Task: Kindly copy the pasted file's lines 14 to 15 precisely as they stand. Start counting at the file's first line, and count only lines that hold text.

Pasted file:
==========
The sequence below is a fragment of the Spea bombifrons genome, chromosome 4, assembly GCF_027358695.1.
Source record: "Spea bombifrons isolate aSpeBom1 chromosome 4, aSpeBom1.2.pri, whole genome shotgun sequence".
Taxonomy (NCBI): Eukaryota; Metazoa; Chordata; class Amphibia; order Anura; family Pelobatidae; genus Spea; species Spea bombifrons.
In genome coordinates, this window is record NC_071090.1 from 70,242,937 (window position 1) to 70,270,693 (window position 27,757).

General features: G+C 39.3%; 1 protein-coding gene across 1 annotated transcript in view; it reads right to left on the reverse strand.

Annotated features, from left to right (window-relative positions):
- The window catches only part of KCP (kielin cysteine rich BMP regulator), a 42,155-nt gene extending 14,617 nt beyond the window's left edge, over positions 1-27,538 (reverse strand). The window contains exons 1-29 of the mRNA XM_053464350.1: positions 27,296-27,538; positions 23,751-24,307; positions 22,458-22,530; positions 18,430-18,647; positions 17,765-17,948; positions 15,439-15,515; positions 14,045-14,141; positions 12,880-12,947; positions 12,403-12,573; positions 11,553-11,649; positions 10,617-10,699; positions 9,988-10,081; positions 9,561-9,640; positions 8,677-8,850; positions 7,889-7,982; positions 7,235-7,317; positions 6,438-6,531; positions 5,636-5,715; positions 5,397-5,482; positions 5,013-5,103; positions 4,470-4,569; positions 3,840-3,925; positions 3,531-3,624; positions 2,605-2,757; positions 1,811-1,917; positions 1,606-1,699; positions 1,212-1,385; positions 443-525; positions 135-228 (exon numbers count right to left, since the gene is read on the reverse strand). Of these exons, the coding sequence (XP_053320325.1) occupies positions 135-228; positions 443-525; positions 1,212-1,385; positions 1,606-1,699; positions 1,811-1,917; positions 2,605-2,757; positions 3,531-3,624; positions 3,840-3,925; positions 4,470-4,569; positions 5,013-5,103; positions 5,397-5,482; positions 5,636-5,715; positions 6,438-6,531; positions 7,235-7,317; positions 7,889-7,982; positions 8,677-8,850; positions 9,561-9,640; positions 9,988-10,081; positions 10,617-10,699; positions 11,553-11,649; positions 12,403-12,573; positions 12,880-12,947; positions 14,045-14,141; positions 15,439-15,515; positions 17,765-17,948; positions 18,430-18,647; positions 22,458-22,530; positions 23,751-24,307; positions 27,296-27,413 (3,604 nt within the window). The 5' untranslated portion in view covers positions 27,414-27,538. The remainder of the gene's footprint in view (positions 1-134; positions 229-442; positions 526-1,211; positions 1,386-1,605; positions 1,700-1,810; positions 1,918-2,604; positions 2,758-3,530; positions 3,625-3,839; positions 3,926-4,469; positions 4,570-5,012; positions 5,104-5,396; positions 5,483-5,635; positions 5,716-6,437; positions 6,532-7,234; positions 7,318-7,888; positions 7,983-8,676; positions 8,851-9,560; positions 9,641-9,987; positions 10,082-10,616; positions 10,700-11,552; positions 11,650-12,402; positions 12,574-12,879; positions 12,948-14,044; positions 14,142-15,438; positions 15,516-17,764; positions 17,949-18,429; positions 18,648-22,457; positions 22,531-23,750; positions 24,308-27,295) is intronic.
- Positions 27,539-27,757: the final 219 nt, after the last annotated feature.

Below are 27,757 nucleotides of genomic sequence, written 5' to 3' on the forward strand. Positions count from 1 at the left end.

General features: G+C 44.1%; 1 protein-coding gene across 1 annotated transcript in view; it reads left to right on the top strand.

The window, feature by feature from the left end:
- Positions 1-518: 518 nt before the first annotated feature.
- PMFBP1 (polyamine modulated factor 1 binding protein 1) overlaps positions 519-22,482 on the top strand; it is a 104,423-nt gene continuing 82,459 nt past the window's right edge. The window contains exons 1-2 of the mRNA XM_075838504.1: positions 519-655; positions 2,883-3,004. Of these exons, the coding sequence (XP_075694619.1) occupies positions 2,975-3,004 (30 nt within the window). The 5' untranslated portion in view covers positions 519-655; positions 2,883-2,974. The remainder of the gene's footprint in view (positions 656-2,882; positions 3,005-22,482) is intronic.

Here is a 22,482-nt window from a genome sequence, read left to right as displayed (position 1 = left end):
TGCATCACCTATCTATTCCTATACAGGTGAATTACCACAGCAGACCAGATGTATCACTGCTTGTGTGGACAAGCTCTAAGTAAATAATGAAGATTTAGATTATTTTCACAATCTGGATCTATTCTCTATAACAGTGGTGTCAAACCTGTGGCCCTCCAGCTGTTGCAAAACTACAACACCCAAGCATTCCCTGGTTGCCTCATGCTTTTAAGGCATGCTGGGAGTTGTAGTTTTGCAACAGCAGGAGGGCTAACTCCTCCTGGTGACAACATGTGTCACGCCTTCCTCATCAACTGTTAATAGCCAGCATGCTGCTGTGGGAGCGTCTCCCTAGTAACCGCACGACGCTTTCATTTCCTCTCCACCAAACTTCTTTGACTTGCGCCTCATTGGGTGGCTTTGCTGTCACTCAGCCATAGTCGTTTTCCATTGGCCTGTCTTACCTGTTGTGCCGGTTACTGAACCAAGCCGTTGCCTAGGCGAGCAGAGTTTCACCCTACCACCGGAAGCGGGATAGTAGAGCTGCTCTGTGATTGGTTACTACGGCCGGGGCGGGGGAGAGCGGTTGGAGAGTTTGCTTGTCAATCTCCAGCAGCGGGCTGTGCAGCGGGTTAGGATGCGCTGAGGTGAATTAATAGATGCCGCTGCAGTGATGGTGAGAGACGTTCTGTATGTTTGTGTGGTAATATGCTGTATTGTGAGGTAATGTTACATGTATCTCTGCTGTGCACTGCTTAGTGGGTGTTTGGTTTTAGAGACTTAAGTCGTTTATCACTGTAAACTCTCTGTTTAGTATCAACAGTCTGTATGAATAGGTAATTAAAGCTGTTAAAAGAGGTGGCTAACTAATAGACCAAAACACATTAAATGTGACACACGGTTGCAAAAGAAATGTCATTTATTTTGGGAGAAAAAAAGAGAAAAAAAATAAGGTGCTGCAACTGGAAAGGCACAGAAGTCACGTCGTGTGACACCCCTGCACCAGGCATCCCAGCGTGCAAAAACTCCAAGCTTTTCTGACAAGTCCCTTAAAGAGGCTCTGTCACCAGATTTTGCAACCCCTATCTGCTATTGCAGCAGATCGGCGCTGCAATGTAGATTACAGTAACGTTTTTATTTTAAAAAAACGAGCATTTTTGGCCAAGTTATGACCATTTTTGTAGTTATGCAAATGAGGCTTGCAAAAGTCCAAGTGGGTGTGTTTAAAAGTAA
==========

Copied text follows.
Here is a 22,482-nt window from a genome sequence, read left to right as displayed (position 1 = left end):
TGCATCACCTATCTATTCCTATACAGGTGAATTACCACAGCAGACCAGATGTATCACTGCTTGTGTGGACAAGCTCTAAGTAAATAATGAAGATTTAGATTATTTTCACAATCTGGATCTATTCTCTATAACAGTGGTGTCAAACCTGTGGCCCTCCAGCTGTTGCAAAACTACAACACCCAAGCATTCCCTGGTTGCCTCATGCTTTTAAGGCATGCTGGGAGTTGTAGTTTTGCAACAGCAGGAGGGCTAACTCCTCCTGGTGACAACATGTGTCACGCCTTCCTCATCAACTGTTAATAGCCAGCATGCTGCTGTGGGAGCGTCTCCCTAGTAACCGCACGACGCTTTCATTTCCTCTCCACCAAACTTCTTTGACTTGCGCCTCATTGGGTGGCTTTGCTGTCACTCAGCCATAGTCGTTTTCCATTGGCCTGTCTTACCTGTTGTGCCGGTTACTGAACCAAGCCGTTGCCTAGGCGAGCAGAGTTTCACCCTACCACCGGAAGCGGGATAGTAGAGCTGCTCTGTGATTGGTTACTACGGCCGGGGCGGGGGAGAGCGGTTGGAGAGTTTGCTTGTCAATCTCCAGCAGCGGGCTGTGCAGCGGGTTAGGATGCGCTGAGGTGAATTAATAGATGCCGCTGCAGTGATGGTGAGAGACGTTCTGTATGTTTGTGTGGTAATATGCTGTATTGTGAGGTAATGTTACATGTATCTCTGCTGTGCACTGCTTAGTGGGTGTTTGGTTTTAGAGACTTAAGTCGTTTATCACTGTAAACTCTCTGTTTAGTATCAACAGTCTGTATGAATAGGTAATTAAAGCTGTTAAAAGAGGTGGCTAACTAATAGACCAAAACACATTAAATGTGACACACGGTTGCAAAAGAAATGTCATTTATTTTGGGAGAAAAAAAGAGAAAAAAAATAAGGTGCTGCAACTGGAAAGGCACAGAAGTCACGTCGTGTGACACCCCTGCACCAGGCATCCCAGCGTGCAAAAACTCCAAGCTTTTCTGACAAGTCCCTTAAAGAGGCTCTGTCACCAGATTTTGCAACCCCTATCTGCTATTGCAGCAGATCGGCGCTGCAATGTAGATTACAGTAACGTTTTTATTTTAAAAAAACGAGCATTTTTGGCCAAGTTATGACCATTTTTGTAGTTATGCAAATGAGGCTTGCAAAAGTCCAAGTGGGTGTGTTTAAAAGTAA